The results of the uncertainty modelling are summarized in table 7 below. There are three key findings. First, the estimated proportion of persons with a current mental illness who received treatment increased steadily each year from 37.4% in 2006-2007 to 46.1% in 2009-2010, an overall increase of 8.7%. Second, the 95% confidence intervals indicate considerable uncertainty around each of these estimates. They generally fell within plus or minus 3.9% of the mean estimate. For example, in 2006-2007, the 95% uncertainty interval around the estimate of 37.4% ranged between 33.9% and 40.8% (a range of 6.9%). Third, the intervals around the best estimate for each year did not overlap for 2007-2008 and 2008-2009 with the best estimate in the year before. This was not the case for 2009-2010. This pattern of results indicates that the increase between 2006-2007 and 2008-2009 in the percentage persons with a mental disorder who received treatment was unlikely to be due to chance variations in the data. We can be less confident about the smaller increase between the last two years of the period, suggesting a possible slowing in the percentage treated in the most recent period. With this exception, overall, there has been a significant increase in the proportion of persons with a mental disorder who receive mental health treatment for that disorder in the past year.

The Better Access program appears to be the sole driver of increased treatment rates for mental illness. Figure 2 shows the contribution of Better Access persons treated to overall treatment rates, as estimated by the Department of Health Ageing model. The percentage of persons with a current mental disorder who were treated using Better Access mental health services (alone or in addition to other health services) rose from 9.0% in 2006-07 to 25.4% in 2009-10. Expressed another way, in 2006-07 Better Access persons treated represented one-quarter (24%) of all persons treated. This increased in successive years to 42% in 2007-08, 49% in 2008-09. In 2009-10 Better Access persons treated represented more than half (53%) of all persons treated.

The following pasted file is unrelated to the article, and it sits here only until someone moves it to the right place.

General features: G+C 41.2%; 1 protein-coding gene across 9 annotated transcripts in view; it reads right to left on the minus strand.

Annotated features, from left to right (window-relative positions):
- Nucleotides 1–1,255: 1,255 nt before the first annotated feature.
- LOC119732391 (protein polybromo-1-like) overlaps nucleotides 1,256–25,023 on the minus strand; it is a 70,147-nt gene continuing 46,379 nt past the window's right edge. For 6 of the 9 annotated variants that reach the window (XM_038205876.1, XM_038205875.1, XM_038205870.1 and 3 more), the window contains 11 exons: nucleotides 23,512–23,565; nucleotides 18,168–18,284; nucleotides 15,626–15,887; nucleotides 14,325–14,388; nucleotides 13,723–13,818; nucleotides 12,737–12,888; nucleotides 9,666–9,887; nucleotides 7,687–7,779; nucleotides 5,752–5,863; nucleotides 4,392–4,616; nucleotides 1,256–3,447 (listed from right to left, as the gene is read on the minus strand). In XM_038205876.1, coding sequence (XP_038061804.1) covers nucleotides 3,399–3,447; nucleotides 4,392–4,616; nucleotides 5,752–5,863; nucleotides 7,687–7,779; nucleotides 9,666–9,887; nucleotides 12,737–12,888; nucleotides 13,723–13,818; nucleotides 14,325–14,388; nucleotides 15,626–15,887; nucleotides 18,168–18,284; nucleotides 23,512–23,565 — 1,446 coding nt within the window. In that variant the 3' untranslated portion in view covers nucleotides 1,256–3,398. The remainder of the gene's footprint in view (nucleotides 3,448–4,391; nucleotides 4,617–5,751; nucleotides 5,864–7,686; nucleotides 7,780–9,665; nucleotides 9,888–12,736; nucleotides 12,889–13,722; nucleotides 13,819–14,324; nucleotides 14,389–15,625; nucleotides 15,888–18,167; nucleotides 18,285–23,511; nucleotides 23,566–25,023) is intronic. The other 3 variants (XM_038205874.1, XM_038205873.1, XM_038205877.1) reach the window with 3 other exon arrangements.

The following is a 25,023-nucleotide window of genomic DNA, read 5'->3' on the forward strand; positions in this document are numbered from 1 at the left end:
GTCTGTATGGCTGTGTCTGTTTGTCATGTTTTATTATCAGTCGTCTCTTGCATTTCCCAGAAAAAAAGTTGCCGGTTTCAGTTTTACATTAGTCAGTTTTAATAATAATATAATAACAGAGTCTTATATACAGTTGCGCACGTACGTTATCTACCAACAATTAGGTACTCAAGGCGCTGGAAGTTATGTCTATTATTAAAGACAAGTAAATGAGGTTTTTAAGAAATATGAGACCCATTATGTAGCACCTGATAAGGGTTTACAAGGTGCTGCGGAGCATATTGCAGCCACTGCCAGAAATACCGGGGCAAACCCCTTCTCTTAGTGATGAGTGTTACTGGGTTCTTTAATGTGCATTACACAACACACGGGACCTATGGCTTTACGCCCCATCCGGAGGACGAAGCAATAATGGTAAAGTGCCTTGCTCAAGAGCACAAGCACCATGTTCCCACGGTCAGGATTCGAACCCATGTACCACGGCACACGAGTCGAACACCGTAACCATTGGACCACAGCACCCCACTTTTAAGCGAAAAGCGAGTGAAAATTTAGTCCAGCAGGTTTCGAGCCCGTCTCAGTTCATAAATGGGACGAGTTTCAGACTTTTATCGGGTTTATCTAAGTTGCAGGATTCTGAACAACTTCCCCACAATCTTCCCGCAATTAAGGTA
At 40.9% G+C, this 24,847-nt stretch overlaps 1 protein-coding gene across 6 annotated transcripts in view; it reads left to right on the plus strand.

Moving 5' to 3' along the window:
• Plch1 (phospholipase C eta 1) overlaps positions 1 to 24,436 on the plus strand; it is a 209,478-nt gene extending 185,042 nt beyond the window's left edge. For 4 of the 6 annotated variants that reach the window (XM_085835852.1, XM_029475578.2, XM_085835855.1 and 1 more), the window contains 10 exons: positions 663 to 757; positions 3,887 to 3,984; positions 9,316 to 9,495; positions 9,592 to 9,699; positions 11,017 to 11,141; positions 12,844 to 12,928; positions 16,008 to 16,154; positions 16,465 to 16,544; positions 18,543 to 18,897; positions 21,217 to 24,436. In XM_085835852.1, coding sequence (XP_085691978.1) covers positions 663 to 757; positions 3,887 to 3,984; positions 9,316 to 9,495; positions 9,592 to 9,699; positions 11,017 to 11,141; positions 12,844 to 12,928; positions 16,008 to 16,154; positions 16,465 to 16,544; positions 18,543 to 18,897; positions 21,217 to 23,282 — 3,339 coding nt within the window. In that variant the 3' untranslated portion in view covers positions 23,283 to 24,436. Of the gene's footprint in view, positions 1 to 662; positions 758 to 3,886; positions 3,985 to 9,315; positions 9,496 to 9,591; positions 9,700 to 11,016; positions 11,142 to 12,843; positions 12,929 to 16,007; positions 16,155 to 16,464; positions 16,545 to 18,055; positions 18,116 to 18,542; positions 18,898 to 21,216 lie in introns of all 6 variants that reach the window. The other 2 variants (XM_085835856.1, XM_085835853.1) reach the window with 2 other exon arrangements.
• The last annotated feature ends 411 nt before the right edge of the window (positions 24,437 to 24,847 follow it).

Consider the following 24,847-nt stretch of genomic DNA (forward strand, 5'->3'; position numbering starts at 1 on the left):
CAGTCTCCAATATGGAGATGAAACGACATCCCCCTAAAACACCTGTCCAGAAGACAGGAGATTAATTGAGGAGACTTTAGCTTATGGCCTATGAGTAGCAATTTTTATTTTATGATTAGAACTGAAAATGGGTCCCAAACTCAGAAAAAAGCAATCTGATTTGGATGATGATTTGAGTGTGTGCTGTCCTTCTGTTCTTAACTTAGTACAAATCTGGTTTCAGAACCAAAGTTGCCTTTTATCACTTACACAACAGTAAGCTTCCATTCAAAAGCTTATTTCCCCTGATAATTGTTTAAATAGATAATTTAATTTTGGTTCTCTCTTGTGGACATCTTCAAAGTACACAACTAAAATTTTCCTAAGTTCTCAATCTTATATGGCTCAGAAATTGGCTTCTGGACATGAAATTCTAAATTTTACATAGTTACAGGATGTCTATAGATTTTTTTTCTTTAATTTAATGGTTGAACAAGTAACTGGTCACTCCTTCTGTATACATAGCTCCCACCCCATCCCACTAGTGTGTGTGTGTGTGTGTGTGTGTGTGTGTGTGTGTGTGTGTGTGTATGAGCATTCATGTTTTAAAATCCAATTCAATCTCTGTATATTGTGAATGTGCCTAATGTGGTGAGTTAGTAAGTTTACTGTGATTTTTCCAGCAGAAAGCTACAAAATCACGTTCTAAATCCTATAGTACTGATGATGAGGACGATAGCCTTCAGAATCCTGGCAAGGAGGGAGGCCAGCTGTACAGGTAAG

There are currently no nationally agreed targets for treatment coverage (i.e. the proportion of persons with a mental disorder who ideally should be treated). Expert opinion suggests that an attainable level of coverage with good quality treatment may lie between 60% and 67%.41-43 Judged against these targets, the Department of Health and Ageing modelling suggests that Australia's mental health reforms have made significant progress in closing the gap between current and desirable treatment rates, but that there remains some way to go. In saying this, it is acknowledged however that just seeing a practitioner does not guarantee that good quality treatment has been provided. Although target setting is a separate exercise, information about treatment coverage needs to be supplemented with information about the extent to which treatment provided represents good value for money.
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Table 6: Proportion of people with a 12-month mental disorder who received services for a mental health problem, 1997 and 2007 National Survey of Mental Health and Wellbeing

Disorder class1997 NSMHWB2007 NSMHWB3
12-month ICD-10 affective disorder
60.41
58.6
12-month ICD-10 anxiety disorder
45.21
37.8
12-month ICD-10 substance use disorder
27.91
24.0
Any 12-month ICD-10 disorder
38.02
34.9

1. Parslow and Jorm, 2000
2. Australian Bureau of Statistics, 1998
3. Burgess et al, 2009

Figure 1: Proportion of people with a 12-month disorder who used services for a mental health problem, 1997 and 2007 National Survey of Mental Health and Wellbeing, Component F


Text equivalent below for Figure 1. Proportion of people with a 12-month disorder who used services for a mental health problem, 1997 and 2007 National Survey of Mental Health and Wellbeing, Component F

Text version of Figure 1

19972007
Other health professional +/- GP
9.8
2.1
Mental health professional +/- GP
11.1
21.8
GP only
11.6
9.8
Total
32.5
33.7

Table 7: Percentage of persons with a mental disorder treated, results of uncertainty modelling

Year Mean95% confidence interval
2006-07
37.4
35.0 – 39.6
2007-08
41.5
39.7 – 43.7
2008-09
45.0
42.7 – 47.3
2009-10
46.1
43.8 – 48.4
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Figure 2: Percentage of persons with mental disorders in the total Australian population treated using Better Access mental health services and other health services, 2006-07 to 2009-10


Text equivalent below for Figure 2: Percentage of persons with mental disorders in the total Australian population treated using Better Access mental health services and other health services, 2006-07 to 2009-10

Text version of Figure 2

2006-072007-082008-092009-10
Better Access mental health services (+/- other health services)
9.0%
17.3%
21.8%
24.5%
Other health services only
28.3%
24.2%
23.2%
21.6%
Total
37.3%
41.5%
45%
46.1%

Footnote

c This program delivers similar services to those offered through Better Access, but does so through projects run by Divisions of General Practice